the human auditory system. the human ear cochlea internal ear structure of human ear, divided in...
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The human auditory system
The human earCochleaInternal earStructure of human ear, divided in external ear, medium ear and internal ear
Frequency selectivity of CochleaA cross-section of the cochlea shows a double membrane dividing it in two ductsthe membrane has the capability of resonating at different frequencies, high at the begininning, and progressively lower towards the end of the ducts. However, a low frequency sound also stimulates the initial part of the cochlea, which si sensible to high frequency. Also the opposite occurs, but at much lesser extent. This is the frequency masking effect.
The CochleaEach point of the cochlea reacts maximally to one given frequency, as shown here for the human cochlea:
Frequency-dependent sensitivity of human ear:The sensitivity of the human hearing system is lower at medium-low frequencies and at very high frequencies.The diagram shows which SPL is required for creating the same loudness perception, in phon, at different frequencies The human ear perceives with different loudness sounds of same SPL at different frequencies.
The new equal Loudness ISO curves:In 2003 the ISO 226 standard was revised. In the new standard, the iso-phon curves are significantly more curved:With these new curves, a sound of 40 dB at 1000 Hz corrisponds to a sound of 64 dB at 100 Hz (it was just 50 dB before).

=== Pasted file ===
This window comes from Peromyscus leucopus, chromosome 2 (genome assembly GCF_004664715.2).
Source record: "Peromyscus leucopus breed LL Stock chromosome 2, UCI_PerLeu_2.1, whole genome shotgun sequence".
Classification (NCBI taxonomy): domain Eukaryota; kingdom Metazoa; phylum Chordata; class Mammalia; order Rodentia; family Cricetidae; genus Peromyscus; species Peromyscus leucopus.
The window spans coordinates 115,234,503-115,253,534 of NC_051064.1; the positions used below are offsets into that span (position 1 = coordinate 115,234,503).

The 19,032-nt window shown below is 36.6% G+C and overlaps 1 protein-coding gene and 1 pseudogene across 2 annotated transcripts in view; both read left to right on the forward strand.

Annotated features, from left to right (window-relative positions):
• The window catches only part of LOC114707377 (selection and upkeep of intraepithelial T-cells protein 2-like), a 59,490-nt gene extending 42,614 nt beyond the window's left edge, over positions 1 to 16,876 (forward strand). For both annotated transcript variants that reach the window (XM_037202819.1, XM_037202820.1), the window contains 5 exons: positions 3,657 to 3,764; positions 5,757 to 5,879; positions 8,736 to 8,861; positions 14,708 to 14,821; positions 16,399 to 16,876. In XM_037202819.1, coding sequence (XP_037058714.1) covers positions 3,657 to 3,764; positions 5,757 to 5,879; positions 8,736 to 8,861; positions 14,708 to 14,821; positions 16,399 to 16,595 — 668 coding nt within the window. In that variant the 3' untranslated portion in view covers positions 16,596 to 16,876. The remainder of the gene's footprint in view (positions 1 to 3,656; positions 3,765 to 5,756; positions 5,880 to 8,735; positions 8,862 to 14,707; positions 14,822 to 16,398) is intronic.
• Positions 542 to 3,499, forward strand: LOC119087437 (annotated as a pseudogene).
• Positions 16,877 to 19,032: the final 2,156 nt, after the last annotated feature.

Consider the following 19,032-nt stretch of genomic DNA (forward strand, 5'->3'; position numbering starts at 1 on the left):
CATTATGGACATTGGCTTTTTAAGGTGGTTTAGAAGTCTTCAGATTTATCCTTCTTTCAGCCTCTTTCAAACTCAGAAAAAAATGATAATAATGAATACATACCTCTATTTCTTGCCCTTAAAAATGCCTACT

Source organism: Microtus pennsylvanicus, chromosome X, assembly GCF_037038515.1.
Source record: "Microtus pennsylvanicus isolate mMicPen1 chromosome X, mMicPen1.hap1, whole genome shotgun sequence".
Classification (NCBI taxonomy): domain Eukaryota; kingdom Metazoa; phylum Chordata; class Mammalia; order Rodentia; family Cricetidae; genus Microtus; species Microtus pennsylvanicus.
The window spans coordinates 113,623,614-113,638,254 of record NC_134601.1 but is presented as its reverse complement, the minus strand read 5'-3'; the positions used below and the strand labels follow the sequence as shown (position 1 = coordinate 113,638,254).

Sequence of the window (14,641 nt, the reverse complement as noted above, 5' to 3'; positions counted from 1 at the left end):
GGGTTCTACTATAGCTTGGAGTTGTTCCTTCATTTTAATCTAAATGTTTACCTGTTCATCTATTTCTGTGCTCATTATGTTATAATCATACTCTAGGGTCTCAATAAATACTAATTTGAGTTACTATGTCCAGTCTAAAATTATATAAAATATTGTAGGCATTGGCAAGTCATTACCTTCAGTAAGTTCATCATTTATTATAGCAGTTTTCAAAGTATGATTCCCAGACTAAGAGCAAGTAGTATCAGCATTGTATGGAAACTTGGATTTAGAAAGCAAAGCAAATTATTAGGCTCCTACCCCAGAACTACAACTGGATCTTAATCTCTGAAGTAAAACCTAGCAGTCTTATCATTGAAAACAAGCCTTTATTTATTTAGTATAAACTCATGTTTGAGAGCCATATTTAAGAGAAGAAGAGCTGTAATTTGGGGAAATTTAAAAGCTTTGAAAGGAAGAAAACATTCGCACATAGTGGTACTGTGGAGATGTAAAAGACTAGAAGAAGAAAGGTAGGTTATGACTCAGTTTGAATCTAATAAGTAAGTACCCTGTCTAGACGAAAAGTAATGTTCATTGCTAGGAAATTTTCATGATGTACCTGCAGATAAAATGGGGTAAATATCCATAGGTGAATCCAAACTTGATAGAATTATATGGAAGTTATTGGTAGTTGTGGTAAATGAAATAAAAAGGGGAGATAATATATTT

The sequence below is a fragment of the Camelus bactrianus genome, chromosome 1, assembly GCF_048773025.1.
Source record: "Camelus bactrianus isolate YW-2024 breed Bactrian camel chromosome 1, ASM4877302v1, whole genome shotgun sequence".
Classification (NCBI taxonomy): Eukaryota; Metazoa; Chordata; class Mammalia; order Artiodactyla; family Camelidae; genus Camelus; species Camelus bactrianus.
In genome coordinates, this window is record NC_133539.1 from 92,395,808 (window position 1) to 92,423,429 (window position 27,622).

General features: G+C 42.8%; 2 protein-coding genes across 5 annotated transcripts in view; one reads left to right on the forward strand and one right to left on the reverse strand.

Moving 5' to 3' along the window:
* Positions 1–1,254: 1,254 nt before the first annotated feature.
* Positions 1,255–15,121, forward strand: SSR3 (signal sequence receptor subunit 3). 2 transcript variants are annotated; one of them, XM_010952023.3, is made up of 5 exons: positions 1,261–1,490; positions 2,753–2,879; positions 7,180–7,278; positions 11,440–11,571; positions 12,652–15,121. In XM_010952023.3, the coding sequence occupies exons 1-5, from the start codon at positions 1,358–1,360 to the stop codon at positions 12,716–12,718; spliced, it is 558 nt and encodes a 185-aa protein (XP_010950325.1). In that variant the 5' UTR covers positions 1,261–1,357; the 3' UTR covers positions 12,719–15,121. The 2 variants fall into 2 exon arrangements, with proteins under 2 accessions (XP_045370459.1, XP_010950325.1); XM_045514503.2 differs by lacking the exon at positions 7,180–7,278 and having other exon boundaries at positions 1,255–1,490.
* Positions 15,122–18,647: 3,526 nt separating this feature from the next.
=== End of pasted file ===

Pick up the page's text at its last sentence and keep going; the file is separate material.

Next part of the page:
Weighting filters:For making a rough approximation of human variable sensitivity with frequency, a number of simple filtering passive networks were defined, named with letters A through E, initially intended to be used for increasing SPL values. Of them, just two are still in use nowadays: A weighting curve, employed for low and medium SPL values (up to 90 dB RMS) [dB(A)]. C weighting curve, employed for large amplitude pulsive sound peaks (more than 100 dB peak) [dB(C)].
A weighting filter:Table of A-weighting factors to be used in calculations
Time maskingAfter a loud sound, for a while, the hearing system remains deaf to weaker sounds, as shown by the Zwicker masking curve above. The duration of masking depends on the duration of the masker, its amplitude and its frequency.
Frequency maskingA loud pure tone create a masking spectrum. Other tones which fall below the masking curve are unadible. The masking curve is asymmetric (a tone more easily masks higher frequencies)